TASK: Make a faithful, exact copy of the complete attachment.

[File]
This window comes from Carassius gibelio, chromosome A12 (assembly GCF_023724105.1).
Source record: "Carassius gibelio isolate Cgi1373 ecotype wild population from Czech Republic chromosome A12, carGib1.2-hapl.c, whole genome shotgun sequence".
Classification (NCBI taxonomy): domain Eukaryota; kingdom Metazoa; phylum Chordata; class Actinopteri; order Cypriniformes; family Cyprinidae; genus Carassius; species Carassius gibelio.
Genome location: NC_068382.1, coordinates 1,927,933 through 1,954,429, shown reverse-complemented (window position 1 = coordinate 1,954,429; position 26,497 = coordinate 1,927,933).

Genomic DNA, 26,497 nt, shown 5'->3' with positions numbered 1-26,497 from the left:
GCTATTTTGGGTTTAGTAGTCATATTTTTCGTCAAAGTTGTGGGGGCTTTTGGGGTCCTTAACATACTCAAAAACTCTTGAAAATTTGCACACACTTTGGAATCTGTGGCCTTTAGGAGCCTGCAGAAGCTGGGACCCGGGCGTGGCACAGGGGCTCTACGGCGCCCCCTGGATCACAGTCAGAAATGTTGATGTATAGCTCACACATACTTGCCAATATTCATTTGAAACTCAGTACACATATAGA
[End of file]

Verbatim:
This window comes from Carassius gibelio, chromosome A12 (assembly GCF_023724105.1).
Source record: "Carassius gibelio isolate Cgi1373 ecotype wild population from Czech Republic chromosome A12, carGib1.2-hapl.c, whole genome shotgun sequence".
Classification (NCBI taxonomy): domain Eukaryota; kingdom Metazoa; phylum Chordata; class Actinopteri; order Cypriniformes; family Cyprinidae; genus Carassius; species Carassius gibelio.
Genome location: NC_068382.1, coordinates 1,927,933 through 1,954,429, shown reverse-complemented (window position 1 = coordinate 1,954,429; position 26,497 = coordinate 1,927,933).

Genomic DNA, 26,497 nt, shown 5'->3' with positions numbered 1-26,497 from the left:
GCTATTTTGGGTTTAGTAGTCATATTTTTCGTCAAAGTTGTGGGGGCTTTTGGGGTCCTTAACATACTCAAAAACTCTTGAAAATTTGCACACACTTTGGAATCTGTGGCCTTTAGGAGCCTGCAGAAGCTGGGACCCGGGCGTGGCACAGGGGCTCTACGGCGCCCCCTGGATCACAGTCAGAAATGTTGATGTATAGCTCACACATACTTGCCAATATTCATTTGAAACTCAGTACACATATAGA